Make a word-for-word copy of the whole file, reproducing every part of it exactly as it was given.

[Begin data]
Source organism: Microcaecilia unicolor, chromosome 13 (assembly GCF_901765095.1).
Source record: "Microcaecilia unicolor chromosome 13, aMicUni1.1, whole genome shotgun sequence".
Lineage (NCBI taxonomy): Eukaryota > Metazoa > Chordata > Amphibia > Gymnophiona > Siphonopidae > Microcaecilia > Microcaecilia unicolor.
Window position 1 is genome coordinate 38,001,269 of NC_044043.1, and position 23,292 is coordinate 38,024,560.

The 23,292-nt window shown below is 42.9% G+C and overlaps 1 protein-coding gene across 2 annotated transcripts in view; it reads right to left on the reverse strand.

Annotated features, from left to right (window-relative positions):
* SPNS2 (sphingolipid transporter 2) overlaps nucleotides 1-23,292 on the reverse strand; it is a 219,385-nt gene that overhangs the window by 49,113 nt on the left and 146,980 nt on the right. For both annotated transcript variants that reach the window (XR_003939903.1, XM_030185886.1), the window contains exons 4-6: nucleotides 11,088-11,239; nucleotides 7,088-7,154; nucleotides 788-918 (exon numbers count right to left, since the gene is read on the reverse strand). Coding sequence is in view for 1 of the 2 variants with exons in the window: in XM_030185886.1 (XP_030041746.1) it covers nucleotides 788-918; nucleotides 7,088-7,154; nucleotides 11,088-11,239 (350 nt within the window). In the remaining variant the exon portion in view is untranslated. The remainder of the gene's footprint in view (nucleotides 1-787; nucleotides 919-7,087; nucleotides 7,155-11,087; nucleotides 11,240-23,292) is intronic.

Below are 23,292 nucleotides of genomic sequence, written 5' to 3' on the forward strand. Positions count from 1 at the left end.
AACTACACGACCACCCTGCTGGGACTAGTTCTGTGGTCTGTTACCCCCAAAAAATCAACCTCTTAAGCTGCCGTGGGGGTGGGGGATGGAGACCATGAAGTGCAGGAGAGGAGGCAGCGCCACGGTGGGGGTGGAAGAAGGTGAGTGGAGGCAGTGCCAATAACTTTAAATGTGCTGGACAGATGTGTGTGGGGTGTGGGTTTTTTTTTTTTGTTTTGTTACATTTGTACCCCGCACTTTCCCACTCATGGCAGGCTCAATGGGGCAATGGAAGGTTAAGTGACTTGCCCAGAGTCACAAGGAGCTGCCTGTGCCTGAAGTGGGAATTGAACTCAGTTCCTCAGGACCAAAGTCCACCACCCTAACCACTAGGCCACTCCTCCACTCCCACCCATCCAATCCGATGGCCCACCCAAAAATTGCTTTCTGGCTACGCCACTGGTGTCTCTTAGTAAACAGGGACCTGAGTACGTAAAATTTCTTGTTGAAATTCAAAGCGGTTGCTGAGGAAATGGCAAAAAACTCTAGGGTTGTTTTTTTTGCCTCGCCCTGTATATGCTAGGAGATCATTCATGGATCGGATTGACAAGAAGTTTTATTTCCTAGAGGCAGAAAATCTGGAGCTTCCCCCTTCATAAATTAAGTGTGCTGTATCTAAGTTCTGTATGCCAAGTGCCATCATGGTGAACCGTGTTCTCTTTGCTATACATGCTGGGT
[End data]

Source organism: Microcaecilia unicolor, chromosome 13 (assembly GCF_901765095.1).
Source record: "Microcaecilia unicolor chromosome 13, aMicUni1.1, whole genome shotgun sequence".
Lineage (NCBI taxonomy): Eukaryota > Metazoa > Chordata > Amphibia > Gymnophiona > Siphonopidae > Microcaecilia > Microcaecilia unicolor.
Window position 1 is genome coordinate 38,001,269 of NC_044043.1, and position 23,292 is coordinate 38,024,560.

The 23,292-nt window shown below is 42.9% G+C and overlaps 1 protein-coding gene across 2 annotated transcripts in view; it reads right to left on the reverse strand.

Annotated features, from left to right (window-relative positions):
* SPNS2 (sphingolipid transporter 2) overlaps nucleotides 1-23,292 on the reverse strand; it is a 219,385-nt gene that overhangs the window by 49,113 nt on the left and 146,980 nt on the right. For both annotated transcript variants that reach the window (XR_003939903.1, XM_030185886.1), the window contains exons 4-6: nucleotides 11,088-11,239; nucleotides 7,088-7,154; nucleotides 788-918 (exon numbers count right to left, since the gene is read on the reverse strand). Coding sequence is in view for 1 of the 2 variants with exons in the window: in XM_030185886.1 (XP_030041746.1) it covers nucleotides 788-918; nucleotides 7,088-7,154; nucleotides 11,088-11,239 (350 nt within the window). In the remaining variant the exon portion in view is untranslated. The remainder of the gene's footprint in view (nucleotides 1-787; nucleotides 919-7,087; nucleotides 7,155-11,087; nucleotides 11,240-23,292) is intronic.

Below are 23,292 nucleotides of genomic sequence, written 5' to 3' on the forward strand. Positions count from 1 at the left end.
AACTACACGACCACCCTGCTGGGACTAGTTCTGTGGTCTGTTACCCCCAAAAAATCAACCTCTTAAGCTGCCGTGGGGGTGGGGGATGGAGACCATGAAGTGCAGGAGAGGAGGCAGCGCCACGGTGGGGGTGGAAGAAGGTGAGTGGAGGCAGTGCCAATAACTTTAAATGTGCTGGACAGATGTGTGTGGGGTGTGGGTTTTTTTTTTTTGTTTTGTTACATTTGTACCCCGCACTTTCCCACTCATGGCAGGCTCAATGGGGCAATGGAAGGTTAAGTGACTTGCCCAGAGTCACAAGGAGCTGCCTGTGCCTGAAGTGGGAATTGAACTCAGTTCCTCAGGACCAAAGTCCACCACCCTAACCACTAGGCCACTCCTCCACTCCCACCCATCCAATCCGATGGCCCACCCAAAAATTGCTTTCTGGCTACGCCACTGGTGTCTCTTAGTAAACAGGGACCTGAGTACGTAAAATTTCTTGTTGAAATTCAAAGCGGTTGCTGAGGAAATGGCAAAAAACTCTAGGGTTGTTTTTTTTGCCTCGCCCTGTATATGCTAGGAGATCATTCATGGATCGGATTGACAAGAAGTTTTATTTCCTAGAGGCAGAAAATCTGGAGCTTCCCCCTTCATAAATTAAGTGTGCTGTATCTAAGTTCTGTATGCCAAGTGCCATCATGGTGAACCGTGTTCTCTTTGCTATACATGCTGGGT